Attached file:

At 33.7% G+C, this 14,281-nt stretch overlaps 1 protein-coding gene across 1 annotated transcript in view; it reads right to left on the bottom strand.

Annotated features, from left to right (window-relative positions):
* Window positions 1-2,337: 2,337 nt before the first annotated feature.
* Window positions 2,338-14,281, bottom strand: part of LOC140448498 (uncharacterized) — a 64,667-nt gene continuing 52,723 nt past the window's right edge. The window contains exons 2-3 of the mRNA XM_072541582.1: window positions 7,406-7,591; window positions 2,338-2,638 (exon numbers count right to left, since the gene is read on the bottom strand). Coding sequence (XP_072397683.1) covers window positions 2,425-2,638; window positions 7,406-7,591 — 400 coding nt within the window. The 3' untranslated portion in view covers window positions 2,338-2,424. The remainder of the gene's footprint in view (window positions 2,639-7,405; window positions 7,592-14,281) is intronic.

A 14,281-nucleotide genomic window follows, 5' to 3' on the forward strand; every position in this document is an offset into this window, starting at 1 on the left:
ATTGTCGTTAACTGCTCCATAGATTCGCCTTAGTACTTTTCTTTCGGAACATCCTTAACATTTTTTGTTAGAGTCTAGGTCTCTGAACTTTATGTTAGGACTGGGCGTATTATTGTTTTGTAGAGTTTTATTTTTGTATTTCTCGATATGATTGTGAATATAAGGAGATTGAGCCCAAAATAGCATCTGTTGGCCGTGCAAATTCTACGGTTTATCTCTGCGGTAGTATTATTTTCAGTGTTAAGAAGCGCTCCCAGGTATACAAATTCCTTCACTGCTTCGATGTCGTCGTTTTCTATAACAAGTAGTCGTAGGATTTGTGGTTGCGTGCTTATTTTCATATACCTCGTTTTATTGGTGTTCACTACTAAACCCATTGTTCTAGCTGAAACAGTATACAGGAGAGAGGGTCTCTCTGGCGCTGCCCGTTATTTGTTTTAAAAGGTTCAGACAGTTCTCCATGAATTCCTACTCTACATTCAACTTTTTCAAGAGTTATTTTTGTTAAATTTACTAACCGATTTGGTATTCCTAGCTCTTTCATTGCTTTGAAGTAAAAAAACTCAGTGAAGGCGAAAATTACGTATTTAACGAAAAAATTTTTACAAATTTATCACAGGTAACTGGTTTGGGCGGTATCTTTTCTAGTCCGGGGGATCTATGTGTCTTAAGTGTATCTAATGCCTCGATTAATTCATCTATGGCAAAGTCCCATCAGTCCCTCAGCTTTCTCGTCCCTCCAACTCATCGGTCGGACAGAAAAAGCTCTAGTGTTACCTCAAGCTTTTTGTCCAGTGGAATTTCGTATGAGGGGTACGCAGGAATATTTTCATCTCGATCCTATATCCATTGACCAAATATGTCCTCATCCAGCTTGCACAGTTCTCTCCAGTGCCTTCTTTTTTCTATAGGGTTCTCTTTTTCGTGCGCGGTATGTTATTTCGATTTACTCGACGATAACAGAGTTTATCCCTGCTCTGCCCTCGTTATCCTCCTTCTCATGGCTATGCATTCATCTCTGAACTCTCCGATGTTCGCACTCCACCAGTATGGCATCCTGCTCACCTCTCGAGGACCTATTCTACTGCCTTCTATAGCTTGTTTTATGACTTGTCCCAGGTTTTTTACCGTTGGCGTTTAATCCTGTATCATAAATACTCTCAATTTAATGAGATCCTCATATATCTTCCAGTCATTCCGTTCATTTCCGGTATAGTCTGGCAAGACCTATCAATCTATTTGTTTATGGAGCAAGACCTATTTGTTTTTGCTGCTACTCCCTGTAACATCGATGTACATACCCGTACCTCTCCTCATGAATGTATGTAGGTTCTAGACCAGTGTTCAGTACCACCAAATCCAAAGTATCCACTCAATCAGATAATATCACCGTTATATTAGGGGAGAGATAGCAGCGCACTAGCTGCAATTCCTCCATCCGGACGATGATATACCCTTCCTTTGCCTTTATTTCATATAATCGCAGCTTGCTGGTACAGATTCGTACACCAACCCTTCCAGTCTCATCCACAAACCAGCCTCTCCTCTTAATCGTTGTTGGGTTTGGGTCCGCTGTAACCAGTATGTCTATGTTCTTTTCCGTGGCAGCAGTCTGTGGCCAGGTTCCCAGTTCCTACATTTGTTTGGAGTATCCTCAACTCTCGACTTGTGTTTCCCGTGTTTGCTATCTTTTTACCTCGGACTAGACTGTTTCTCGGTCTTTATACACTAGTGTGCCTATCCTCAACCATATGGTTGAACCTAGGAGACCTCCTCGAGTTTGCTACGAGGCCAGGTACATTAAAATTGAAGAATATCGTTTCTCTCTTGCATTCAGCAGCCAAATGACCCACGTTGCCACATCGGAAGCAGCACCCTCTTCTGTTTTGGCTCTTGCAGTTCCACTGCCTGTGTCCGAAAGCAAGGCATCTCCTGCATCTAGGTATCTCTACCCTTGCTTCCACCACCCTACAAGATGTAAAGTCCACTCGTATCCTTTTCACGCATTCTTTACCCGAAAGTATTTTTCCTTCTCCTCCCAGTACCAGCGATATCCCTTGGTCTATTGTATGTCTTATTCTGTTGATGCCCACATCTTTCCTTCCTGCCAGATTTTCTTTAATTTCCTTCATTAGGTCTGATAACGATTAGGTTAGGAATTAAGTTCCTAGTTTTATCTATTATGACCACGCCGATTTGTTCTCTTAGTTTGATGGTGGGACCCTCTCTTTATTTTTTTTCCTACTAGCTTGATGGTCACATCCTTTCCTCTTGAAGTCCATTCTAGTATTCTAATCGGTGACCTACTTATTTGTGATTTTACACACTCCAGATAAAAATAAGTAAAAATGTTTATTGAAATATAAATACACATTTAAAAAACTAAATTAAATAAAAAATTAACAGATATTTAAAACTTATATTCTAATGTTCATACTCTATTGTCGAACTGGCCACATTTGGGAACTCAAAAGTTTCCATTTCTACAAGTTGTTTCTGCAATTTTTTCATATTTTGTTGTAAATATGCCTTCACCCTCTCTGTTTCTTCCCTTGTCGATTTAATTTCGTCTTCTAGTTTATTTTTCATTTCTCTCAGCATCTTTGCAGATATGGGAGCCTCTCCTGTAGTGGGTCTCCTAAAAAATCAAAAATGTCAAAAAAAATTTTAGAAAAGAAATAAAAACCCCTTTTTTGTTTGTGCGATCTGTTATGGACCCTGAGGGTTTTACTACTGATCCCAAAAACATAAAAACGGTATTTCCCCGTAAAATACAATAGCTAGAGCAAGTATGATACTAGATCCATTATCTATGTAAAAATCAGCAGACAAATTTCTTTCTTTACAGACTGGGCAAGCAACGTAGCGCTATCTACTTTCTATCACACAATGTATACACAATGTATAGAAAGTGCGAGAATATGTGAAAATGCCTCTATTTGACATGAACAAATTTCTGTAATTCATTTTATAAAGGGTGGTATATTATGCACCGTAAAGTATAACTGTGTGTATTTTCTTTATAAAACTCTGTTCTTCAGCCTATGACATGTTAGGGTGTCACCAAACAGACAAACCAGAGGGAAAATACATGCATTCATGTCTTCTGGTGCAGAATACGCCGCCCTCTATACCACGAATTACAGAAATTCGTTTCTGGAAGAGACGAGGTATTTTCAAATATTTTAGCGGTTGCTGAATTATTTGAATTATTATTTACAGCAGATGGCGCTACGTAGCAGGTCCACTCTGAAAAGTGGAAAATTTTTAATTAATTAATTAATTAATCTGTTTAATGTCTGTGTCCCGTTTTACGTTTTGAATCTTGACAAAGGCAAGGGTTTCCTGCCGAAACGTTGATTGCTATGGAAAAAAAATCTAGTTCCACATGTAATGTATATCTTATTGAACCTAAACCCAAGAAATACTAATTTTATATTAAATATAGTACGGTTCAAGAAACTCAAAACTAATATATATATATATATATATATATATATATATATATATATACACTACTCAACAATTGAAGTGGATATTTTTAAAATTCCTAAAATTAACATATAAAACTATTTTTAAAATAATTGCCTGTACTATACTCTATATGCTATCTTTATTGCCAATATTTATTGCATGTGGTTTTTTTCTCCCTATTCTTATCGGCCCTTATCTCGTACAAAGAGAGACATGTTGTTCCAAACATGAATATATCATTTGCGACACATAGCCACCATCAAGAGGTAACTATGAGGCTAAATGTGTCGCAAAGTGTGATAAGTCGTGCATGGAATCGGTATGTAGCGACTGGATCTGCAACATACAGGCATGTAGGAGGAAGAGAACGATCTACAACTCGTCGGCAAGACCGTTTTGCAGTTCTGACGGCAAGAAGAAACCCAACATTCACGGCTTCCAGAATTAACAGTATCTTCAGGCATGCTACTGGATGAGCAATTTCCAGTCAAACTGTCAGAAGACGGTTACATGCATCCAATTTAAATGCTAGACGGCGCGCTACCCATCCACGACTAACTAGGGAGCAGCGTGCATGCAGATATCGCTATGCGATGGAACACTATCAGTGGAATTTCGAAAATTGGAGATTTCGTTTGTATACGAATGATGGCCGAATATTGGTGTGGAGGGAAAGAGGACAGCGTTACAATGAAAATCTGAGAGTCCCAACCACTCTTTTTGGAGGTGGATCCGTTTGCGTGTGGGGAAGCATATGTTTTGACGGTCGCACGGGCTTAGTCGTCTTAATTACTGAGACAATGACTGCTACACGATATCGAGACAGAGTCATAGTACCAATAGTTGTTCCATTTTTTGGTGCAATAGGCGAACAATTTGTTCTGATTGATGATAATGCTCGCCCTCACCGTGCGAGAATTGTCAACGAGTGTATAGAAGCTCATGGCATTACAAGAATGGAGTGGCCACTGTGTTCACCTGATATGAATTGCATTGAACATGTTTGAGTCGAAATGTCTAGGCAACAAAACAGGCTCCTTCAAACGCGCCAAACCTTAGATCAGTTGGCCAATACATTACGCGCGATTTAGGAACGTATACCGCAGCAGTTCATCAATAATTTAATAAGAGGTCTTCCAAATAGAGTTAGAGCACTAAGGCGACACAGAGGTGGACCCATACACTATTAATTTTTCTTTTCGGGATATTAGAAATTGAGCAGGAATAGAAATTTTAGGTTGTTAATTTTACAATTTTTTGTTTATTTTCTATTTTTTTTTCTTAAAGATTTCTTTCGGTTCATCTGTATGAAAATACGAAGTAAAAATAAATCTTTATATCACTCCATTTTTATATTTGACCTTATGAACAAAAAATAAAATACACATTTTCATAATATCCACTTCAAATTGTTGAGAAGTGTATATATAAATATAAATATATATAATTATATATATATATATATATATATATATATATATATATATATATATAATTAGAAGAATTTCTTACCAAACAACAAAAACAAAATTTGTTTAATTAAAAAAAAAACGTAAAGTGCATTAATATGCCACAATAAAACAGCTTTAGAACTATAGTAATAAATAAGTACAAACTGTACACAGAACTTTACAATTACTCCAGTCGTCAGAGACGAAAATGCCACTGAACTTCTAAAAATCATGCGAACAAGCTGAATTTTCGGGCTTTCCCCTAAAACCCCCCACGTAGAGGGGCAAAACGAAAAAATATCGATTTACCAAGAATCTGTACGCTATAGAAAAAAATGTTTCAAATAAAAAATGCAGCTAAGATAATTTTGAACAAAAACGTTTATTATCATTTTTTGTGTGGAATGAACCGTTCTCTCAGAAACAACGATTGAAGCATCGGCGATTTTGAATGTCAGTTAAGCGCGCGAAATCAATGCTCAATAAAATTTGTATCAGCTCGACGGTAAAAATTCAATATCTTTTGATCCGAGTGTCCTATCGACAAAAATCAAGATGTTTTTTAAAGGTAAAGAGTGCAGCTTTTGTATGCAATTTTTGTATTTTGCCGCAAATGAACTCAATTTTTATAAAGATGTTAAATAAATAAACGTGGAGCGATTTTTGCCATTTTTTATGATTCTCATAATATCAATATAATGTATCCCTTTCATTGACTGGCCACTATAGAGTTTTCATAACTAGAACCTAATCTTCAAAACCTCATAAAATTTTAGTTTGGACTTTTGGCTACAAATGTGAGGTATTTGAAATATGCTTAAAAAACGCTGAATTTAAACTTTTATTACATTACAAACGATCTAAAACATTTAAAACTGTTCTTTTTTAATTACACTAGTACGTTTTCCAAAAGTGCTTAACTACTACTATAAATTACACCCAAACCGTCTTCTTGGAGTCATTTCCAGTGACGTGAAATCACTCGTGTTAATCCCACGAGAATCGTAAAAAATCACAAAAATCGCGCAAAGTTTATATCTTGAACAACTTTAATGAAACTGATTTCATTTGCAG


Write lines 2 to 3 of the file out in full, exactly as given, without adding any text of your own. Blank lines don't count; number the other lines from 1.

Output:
Annotated features, from left to right (window-relative positions):
* Window positions 1-2,337: 2,337 nt before the first annotated feature.